Mojanda Lakes, Ecuador

Lake Locations:

Ecuador -

Also known as:  Lagunas de Mojanda, Caricocha, Yanacocha, Huarmicocha

A secret just being discovered by visitors to the northern Andes is the Mojanda Lakes. Only a few miles north of the equator, the lakes were formed by the collapse of twin volcanoes. Mojanda volcano and Fuya-Fuya volcano both exploded between 200,000 and 165,000 years ago, allowing water to collect within the resulting calderas and forming three separate lakes. At approximately 12,250 feet in elevation, the air temperature is quite chilly at times and the area often surrounded in fog, so tourists didn’t visit the lakes often until recently. These Andes Highlands were long inhabited by the local Quichua tribe, the altitude limiting the numbers of outsiders who saw the picturesque crater lakes. Named Caricocha (considered the ‘male’ lake and largest of the three), Huarmicocha (the female lake) and Yanacocha (the black lake), the lakes are only a few hundred feet apart, but getting from one to another still takes some physical exertion on individual trails. The largest lake is known to reach a depth of about 330 feet, but there are few statistics known about the other two.

The Mojanda Lakes are surrounded by high Andes grasslands and shrubs and is now used for some cattle grazing. Towering over the lakes, the peaks of Fuya-Fuya and Yanahurco mountains offer a number of trails for the physically-fit. There are no villages along the shore and the nearest town of any size is Otavalo, a little over 10 miles to the north. Visitors can hike from Otavalo along a cobbled road, but even the gentle incline to Mojanda is a struggle at this altitude for the un-acclimated visitor. Those wishing to visit Mojanda Lakes often take a taxi from Otavalo and save their energy for trekking near the lakes. The lakes have been held in protected status since 2000, but visitors are allowed to camp for one night in the area. There are no designated campsites or services, and a good high-altitude tent is strongly advised. The only fish in the lakes are introduced rainbow trout, but some tour operators can arrange fishing trips to the lakes. Mountain bike treks can be arranged from Tabacundo to the south but require strong riders for the six-hour uphill climb. Biking from Otavalo is far shorter, but those unsure of their abilities in the thin atmosphere should work with a recognized tour operator for safety. The government of Ecuador advises visitors to these isolated places to travel in groups of four or six people; although the native people are friendly and welcoming, the occasional robbery does occur.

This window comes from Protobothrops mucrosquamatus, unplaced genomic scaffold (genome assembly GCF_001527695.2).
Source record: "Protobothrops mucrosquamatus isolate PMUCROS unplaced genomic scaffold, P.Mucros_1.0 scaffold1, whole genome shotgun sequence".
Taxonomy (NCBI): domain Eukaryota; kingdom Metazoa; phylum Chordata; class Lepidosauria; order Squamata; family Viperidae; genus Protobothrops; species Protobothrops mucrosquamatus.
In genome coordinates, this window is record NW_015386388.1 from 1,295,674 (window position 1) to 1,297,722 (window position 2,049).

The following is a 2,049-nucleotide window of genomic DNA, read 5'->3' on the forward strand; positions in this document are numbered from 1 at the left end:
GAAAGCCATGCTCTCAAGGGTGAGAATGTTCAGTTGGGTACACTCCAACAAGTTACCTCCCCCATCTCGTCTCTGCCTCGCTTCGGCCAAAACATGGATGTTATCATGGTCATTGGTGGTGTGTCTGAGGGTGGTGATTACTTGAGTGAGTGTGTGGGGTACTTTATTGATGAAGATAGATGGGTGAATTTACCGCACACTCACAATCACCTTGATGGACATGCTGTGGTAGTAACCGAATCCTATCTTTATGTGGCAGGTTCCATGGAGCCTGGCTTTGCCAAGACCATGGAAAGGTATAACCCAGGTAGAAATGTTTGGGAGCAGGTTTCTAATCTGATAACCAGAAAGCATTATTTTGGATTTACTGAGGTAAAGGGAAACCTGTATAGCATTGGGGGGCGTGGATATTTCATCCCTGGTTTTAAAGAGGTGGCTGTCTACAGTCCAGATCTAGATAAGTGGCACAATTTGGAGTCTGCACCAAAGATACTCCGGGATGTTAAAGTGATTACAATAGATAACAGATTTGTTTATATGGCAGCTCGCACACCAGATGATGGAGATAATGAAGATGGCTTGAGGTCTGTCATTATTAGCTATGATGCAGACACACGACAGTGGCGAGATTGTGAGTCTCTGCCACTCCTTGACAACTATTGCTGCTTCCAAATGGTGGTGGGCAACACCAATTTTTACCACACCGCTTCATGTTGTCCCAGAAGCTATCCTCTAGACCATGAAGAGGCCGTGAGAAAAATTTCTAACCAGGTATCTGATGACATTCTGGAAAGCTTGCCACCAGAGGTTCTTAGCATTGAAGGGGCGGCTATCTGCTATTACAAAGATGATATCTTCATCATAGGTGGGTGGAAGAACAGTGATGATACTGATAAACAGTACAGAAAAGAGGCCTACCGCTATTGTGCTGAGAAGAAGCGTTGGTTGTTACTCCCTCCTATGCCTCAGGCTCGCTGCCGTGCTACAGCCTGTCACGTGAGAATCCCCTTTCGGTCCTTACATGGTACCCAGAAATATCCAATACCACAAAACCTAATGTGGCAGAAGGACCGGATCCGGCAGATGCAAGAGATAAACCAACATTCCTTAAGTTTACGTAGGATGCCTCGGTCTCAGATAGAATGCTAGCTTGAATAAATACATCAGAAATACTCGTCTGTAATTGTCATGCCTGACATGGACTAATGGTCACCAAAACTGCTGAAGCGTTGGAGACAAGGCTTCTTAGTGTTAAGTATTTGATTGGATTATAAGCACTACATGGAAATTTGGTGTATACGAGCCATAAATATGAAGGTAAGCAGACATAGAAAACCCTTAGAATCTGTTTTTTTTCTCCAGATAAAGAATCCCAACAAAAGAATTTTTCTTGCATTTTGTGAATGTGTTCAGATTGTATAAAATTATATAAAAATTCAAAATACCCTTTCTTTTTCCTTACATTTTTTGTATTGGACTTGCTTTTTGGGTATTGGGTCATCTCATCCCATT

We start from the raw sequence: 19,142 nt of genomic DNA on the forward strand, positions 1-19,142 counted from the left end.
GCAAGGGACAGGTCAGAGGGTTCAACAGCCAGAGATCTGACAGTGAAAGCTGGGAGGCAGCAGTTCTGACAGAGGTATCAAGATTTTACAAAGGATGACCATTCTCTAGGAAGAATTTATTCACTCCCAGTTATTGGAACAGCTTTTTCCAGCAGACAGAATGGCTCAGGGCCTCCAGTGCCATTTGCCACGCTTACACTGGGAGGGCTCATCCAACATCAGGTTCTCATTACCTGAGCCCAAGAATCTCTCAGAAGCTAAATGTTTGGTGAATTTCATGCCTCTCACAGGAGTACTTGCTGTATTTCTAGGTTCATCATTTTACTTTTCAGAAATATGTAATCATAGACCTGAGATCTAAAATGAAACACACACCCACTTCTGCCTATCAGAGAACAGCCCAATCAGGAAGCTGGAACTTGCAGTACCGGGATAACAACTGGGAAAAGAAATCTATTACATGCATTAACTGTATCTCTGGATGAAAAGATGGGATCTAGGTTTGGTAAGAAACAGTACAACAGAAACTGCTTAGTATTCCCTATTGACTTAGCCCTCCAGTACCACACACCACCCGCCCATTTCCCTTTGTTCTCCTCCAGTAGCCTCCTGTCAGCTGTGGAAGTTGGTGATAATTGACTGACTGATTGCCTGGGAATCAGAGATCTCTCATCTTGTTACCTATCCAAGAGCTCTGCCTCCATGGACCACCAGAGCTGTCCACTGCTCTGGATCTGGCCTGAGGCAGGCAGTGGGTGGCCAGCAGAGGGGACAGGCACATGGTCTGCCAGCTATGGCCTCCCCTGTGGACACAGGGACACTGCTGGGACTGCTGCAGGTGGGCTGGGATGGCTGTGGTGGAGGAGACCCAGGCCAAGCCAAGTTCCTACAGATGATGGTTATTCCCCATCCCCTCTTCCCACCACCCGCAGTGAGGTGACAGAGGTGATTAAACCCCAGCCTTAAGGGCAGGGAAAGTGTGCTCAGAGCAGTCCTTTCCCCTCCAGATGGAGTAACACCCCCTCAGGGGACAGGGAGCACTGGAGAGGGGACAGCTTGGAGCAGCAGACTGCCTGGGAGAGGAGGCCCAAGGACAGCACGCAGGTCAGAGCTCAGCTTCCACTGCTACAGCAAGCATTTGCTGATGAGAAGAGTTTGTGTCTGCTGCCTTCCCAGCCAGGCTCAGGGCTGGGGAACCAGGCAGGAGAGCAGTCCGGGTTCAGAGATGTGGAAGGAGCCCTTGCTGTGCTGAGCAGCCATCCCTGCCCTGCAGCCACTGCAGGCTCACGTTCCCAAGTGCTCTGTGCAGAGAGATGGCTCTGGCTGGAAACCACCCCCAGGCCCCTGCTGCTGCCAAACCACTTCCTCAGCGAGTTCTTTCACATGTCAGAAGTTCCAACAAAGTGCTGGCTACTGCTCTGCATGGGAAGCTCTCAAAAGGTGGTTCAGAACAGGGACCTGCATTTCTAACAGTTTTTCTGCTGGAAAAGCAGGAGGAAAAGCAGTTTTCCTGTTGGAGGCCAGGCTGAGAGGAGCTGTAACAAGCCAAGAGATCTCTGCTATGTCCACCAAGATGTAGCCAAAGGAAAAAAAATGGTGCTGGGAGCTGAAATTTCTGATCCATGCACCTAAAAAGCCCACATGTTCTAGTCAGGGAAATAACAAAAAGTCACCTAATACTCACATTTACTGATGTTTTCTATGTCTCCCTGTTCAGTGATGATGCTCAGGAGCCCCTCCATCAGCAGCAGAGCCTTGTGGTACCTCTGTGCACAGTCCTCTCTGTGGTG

The trail to the Fuya-Fuya Peak begins at the shore of Caricocha Lake and leads hikers on a trek of 1.2 miles that rises in altitude 1804 feet. Trail markers keep hikers on the trail until they reach the summit at 14,045 feet. In order to travel from one lake to another, it is necessary to take separate paths from the trailhead due to the terrain, even though the lakes are close together. The area contains some of the last remnants of high-altitude forests, most having been cut. The remaining trees are protected. Although trees are few, a number of wildflowers thrive along the trails, and the endangered Andes Condor can sometimes be seen soaring near the peaks. Cloudbursts are a nearly daily occurrence during the hiking season, and failure to carry rain gear often results in cold, wet and unhappy hikers. The rains usually are of short duration but can ruin an otherwise peaceful and scenic day-hike for the unprepared.